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Book Explains Conflicts in the American Evangelical Church

April 4, 2014

Molly Worthen (BA 2003, Ph.D. 2011, Religious Studies), assistant professor of history at the University of North Carolina at Chapel Hill, recently published her second book,Apostles of Reason: The Crisis of Authority in American Evangelicalism (Oxford 2013).

Worthen explains in the book that evangelicalism is a diverse community ranging from pacifist Mennonites to tongues-speaking Pentecostals. They may share faith in Christ, but they have often disagreed about almost everything else, including the consequences of theology for politics.

Worthen traces the efforts of evangelical scholars and activists to rehabilitate the intellectual reputation of their faith and engage mainstream society by founding new schools and magazines, by transforming their approach to missions, and by selectively borrowing from secular liberal culture in order to win that culture for Christ. She argues that evangelicals have never had a single authority to guide them or settle the question of what the Bible means. In the years after World War II, a small group of theologians and evangelists popularized a “Christian worldview” based on the conviction that the Bible is wholly inerrant, as trustworthy as a science textbook.

But not all evangelical activists believed that a Christian worldview required conservative politics. The culture wars of the late 20th century emerged not only from the struggle between religious conservatives and secular liberals, but also from the civil war within evangelicalism itself – a battle over how to uphold the conflicting commands of both faith and reason in order to lead the nation back onto the path of righteousness.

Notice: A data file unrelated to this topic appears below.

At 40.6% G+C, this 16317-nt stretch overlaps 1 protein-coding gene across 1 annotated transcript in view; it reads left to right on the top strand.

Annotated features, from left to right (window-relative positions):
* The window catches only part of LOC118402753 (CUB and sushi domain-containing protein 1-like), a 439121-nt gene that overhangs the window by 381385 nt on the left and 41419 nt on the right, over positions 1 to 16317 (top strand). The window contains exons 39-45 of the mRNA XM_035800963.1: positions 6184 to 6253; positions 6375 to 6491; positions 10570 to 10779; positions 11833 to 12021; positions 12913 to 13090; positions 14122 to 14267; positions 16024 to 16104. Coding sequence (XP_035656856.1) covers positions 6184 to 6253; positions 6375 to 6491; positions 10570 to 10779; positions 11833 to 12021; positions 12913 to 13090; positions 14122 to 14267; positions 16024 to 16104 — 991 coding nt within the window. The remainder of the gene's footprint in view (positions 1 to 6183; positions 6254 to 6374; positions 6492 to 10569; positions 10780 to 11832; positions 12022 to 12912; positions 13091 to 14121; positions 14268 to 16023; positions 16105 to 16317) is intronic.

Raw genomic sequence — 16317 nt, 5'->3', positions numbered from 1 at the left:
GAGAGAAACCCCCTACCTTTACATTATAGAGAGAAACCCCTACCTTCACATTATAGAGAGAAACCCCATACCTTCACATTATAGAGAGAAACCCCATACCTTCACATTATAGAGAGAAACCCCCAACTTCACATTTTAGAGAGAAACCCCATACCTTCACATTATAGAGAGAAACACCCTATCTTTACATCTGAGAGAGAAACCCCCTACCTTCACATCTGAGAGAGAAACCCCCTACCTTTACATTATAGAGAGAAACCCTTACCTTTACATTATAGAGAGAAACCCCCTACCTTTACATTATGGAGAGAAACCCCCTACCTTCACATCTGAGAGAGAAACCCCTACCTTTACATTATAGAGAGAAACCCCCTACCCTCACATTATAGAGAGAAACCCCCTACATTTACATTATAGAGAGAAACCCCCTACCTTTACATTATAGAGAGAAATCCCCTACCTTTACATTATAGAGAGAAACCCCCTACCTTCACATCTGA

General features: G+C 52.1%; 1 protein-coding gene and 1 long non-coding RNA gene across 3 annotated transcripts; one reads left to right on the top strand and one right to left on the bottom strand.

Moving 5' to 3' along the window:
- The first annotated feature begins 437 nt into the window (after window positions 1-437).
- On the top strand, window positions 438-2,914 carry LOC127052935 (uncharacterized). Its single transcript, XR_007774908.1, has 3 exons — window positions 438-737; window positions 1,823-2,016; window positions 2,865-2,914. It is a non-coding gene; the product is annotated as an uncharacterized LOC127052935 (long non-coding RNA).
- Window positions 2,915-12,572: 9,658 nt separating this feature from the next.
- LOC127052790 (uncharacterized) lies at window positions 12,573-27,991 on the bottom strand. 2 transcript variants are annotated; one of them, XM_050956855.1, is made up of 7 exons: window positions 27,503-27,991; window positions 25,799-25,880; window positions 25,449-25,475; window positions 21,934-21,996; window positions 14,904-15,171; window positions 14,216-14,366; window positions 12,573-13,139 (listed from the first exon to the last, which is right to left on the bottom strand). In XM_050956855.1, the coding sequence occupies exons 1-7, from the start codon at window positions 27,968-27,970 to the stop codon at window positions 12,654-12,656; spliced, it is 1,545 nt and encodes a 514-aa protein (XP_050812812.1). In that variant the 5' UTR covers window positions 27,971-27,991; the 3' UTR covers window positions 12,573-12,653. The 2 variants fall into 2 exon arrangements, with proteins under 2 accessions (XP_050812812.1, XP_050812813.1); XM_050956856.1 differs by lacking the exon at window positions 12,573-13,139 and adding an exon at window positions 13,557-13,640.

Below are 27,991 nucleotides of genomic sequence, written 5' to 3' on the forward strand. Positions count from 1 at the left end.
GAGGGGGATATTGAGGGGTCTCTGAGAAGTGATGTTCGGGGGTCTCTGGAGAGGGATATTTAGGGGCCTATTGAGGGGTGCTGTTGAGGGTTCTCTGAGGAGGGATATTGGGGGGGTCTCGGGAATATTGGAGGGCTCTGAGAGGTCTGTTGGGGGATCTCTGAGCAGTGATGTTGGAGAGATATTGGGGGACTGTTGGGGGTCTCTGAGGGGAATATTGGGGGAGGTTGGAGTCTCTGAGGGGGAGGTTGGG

Mark Noll, author of America’s God: From Jonathan Edwards to Abraham Lincoln and professor of history at the University of Notre Dame, says “Apostles of Reason brings a new level of sophistication, as well as sparkling prose, to the study of modern American evangelicals. A combination of empathetic understanding and critical acumen makes this an unusually humane, as well as unusually insightful, book.”

Daniel Walker Howe, Pulitzer Prize-winning author of What Hath God Wrought: The Transformation of America, 1815-1848, writes that “Molly Worthen’s account of the evangelical imagination across the past 70 years is both sympathetic and critical. She captures the diversity of American evangelicals, their hopes and anxieties, and the nuances of their strategies for cultural influence.”

Ambitious in its analytical breadth, at once incisive and playful in presentation, and utterly convincing, Molly Worthen’s Apostles of Reason is first-rate in every sense. This is a path-breaking book about a quintessentially modern movement,” says Washington University Professor Darren Dochuk, author of From Bible Belt to Sunbelt.

Worthen is also the author of The Man on Whom Nothing Was Lost: The Grand Strategy of Charles Hill (Houghton Mifflin, 2006). As a freshman, she found herself fascinated by Hill, who is the Brady-Johnson Distinguished Fellow in Grand Strategy at Yale and a former diplomat who shaped American foreign policy inhis 40-year career as an adviser to Henry Kissinger, George Shultz, and others. The book is both the biography of a political insider and the story of how its author evolved as she wrote it. Worthen is a regular contributor to The New York Times, Slate,Christianity Today, and other publications.

Her dissertation, titled “Unlike a Mighty Army: Anxiety and Authority in American Evangelicalism,” advised by Jon Butler, Beverly Gage, and Harry Stout, won the Theron Rockwell Field Prize at the May 2011 Commencement. After a year teaching at the University of Toronto, she and her husband Michael Morgan (Ph.D. 2010, History) came to Chapel Hill in 2012, where Worthen teaches classes on global Christianity and North American politics and culture, and Morgan teaches the history of international relations and human rights. “We miss the friends, colleagues, and pizza in New Haven, but we don’t miss the snow!” Worthen said.